Tuesday, November 18, 2014

One day in the New Plymouth Art in Public Places Trust boardroom

Trustee 1: …and then it whistled through the air almost decapitating the… (looks up) … sorry, are we all here?

Trustee 2: (looks around and counts) Yes, we seem to be.

T1: Excellent. Well it’s that time again. Two years have passed and again we are required by our Deed to invent ... I mean reconstruct, another of Len’s works. Yes, another public sculpture.

(There’s a shuffling of feet and several averted eyes).

T2: Come on everyone. We had a huge success with the big noisy one that went up and down hitting that ball ...

T1: Yes, and the very long one that writhes across the floor is well on the way.

T2: Not to mention Water whirler in Wellington. (looks down at briefing notes) Oh sorry. I see it says not to mention -Water whirler.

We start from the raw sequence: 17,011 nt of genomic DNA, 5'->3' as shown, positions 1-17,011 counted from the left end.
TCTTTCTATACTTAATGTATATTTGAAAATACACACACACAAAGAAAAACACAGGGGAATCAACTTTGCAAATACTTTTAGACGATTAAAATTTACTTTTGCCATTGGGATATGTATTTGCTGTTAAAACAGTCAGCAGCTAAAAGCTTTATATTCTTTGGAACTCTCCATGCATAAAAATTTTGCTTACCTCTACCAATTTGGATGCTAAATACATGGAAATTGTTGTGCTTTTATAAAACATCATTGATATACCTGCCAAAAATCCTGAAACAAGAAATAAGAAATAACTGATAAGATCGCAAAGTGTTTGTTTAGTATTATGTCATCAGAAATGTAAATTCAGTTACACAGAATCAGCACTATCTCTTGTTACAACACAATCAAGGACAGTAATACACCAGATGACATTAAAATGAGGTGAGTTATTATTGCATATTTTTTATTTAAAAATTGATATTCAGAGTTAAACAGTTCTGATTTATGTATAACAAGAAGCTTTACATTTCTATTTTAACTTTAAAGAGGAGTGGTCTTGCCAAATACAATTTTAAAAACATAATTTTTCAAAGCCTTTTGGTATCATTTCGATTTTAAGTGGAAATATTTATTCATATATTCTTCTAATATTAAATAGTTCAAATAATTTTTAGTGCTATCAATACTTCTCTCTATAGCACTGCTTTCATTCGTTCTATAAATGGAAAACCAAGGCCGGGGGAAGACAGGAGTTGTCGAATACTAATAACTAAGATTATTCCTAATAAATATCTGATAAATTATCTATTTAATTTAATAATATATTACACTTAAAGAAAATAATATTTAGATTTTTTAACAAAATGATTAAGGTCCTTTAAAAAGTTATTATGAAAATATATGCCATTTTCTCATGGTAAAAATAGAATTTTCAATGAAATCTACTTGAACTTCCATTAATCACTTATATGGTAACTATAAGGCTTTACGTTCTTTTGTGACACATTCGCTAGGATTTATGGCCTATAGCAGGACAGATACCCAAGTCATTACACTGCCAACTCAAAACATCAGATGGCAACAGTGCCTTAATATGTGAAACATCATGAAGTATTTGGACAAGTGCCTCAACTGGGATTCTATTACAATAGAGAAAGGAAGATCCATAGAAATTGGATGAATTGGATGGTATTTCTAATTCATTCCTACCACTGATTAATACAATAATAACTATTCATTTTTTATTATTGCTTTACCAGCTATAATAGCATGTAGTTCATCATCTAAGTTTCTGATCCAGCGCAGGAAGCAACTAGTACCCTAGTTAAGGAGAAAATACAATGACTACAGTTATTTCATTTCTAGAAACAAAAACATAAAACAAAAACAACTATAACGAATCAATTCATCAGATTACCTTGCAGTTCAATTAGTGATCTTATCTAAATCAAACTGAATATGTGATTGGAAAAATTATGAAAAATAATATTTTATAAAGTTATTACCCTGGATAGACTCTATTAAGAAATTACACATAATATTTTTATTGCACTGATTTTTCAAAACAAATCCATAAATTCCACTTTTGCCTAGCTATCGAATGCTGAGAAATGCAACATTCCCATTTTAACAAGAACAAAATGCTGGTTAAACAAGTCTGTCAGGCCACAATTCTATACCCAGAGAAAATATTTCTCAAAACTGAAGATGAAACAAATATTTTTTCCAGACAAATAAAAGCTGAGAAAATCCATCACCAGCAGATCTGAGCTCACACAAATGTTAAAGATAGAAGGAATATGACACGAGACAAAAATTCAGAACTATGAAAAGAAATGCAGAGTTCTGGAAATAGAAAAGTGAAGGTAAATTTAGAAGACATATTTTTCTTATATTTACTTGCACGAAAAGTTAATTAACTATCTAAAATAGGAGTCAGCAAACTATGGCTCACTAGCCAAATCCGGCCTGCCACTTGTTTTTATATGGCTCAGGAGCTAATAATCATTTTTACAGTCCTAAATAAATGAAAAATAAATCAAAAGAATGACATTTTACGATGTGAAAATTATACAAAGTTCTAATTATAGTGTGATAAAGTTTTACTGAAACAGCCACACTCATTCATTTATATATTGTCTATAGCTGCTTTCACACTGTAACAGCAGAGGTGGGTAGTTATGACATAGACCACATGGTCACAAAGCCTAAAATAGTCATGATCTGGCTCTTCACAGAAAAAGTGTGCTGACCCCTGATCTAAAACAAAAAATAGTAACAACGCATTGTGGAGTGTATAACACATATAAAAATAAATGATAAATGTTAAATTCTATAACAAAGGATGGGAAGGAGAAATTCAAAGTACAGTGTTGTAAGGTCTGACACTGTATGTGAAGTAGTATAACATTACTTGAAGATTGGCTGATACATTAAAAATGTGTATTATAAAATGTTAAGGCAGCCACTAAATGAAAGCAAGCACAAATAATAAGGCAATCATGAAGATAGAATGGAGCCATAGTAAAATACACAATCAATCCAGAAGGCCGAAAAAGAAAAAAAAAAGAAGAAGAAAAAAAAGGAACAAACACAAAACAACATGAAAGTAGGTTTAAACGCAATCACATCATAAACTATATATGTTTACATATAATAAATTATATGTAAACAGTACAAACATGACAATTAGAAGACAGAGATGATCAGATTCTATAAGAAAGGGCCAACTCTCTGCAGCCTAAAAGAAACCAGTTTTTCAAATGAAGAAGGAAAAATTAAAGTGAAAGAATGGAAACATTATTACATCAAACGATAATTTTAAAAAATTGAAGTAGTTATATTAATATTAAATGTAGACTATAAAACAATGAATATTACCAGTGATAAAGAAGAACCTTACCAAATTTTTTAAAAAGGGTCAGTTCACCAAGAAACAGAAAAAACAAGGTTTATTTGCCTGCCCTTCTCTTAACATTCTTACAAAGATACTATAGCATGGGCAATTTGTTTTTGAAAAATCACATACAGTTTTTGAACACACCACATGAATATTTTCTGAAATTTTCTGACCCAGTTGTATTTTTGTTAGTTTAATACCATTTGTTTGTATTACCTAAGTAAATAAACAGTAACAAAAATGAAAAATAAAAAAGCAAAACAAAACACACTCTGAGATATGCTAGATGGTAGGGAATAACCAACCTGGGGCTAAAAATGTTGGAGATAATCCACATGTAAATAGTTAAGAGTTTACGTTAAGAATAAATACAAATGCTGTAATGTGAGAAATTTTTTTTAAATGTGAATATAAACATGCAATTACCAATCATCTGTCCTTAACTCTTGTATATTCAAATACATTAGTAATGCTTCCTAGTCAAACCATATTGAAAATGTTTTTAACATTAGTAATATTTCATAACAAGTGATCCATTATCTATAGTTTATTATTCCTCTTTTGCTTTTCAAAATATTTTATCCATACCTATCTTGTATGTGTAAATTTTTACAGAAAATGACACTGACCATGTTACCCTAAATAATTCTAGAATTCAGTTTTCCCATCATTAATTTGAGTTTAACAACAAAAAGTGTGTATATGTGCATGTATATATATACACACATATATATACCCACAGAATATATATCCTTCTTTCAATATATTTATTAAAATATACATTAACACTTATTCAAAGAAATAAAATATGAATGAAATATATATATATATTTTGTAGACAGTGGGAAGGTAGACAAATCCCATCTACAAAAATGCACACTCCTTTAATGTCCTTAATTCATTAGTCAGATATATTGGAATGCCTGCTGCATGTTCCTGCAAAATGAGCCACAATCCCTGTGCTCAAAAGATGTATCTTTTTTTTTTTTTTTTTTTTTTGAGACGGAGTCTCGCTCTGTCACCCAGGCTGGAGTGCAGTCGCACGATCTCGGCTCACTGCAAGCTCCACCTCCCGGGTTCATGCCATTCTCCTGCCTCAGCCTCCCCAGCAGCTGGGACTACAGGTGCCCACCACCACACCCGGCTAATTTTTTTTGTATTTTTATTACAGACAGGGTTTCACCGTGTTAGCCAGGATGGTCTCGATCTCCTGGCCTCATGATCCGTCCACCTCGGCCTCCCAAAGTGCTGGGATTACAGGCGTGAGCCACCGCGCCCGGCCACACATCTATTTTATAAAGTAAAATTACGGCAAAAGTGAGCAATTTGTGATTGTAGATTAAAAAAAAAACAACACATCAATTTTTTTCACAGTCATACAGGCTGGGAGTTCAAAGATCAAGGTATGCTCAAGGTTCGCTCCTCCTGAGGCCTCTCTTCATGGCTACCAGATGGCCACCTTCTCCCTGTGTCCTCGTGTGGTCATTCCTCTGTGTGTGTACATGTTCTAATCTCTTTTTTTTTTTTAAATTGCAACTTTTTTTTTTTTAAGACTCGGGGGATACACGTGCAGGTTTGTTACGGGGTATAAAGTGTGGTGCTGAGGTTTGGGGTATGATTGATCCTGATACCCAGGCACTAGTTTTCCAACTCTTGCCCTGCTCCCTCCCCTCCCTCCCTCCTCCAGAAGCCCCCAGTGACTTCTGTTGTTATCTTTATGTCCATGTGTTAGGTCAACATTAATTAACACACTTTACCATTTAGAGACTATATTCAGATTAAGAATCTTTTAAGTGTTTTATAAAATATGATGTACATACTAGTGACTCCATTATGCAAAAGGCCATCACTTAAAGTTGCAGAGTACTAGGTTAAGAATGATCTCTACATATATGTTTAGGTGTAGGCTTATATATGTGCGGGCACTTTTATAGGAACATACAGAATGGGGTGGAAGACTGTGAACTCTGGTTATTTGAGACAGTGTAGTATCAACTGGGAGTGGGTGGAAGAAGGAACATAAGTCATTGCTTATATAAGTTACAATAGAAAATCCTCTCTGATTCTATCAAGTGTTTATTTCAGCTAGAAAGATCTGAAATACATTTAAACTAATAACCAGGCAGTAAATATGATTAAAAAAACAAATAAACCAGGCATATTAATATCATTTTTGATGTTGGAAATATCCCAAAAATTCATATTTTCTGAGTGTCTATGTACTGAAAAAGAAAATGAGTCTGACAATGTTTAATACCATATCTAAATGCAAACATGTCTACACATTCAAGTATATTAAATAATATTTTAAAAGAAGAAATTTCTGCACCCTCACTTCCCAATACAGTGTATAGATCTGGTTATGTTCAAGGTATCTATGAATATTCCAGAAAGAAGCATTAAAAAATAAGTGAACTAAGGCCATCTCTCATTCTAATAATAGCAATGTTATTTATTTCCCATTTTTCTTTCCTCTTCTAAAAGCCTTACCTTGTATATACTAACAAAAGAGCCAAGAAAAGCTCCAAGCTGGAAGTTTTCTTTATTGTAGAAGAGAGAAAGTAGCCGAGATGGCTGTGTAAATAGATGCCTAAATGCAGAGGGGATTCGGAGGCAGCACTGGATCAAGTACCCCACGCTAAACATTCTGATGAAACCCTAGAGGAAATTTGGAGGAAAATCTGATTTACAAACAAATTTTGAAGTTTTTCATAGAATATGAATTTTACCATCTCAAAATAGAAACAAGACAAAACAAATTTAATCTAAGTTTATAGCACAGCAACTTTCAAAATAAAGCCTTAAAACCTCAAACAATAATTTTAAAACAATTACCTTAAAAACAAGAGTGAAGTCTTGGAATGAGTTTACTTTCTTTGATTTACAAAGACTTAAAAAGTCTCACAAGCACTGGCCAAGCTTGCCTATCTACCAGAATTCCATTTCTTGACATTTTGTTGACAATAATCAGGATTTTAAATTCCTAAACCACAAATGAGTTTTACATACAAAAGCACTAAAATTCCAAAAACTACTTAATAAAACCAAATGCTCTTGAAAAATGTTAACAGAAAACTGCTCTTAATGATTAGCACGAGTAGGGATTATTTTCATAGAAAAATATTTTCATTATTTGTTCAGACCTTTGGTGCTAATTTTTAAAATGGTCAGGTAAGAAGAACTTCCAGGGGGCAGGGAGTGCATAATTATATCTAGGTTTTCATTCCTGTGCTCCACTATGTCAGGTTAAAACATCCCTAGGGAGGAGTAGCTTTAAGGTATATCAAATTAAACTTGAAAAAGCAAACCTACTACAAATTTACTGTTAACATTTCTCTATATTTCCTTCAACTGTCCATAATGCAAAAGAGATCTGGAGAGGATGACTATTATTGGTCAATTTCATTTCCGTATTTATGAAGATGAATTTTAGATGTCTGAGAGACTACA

T1: This time what we need is something more visually commanding. Something that's more than just one unique single thing on its own moving this way and that by itself in isolation.

T2: How about a whole lot of unique things? You know, more than one.

T1: Brilliant.

T2: Like how about we make a Quadrilogy version of Trilogy, or even a Septilogy…that’s seven of them.

T3: I’ve got it. A Wind wand farm.

(several heads turn)

T4: Do you think Len Lye would have ever done something like that?

T1: Definitely.

T3: It could be a whole cluster of Wind wands bobbing their heads in sprightly dance.

T1: Beautiful. Absolutely beautiful. What are we talking. 50? A 100?

T3: I reckon we could easily do six, as long as they’re kind of small.

And that is what they did

LATER: Initially we thought it was the Len Lye Trust proposing this wacky idea. But reading the article again, who exactly is going to do this thing is a bit of a mystery. We are assuming the Len Lye Trust is in there somewhere, the City Council probably, maybe the Govett-Brewster - all jumping the shark together?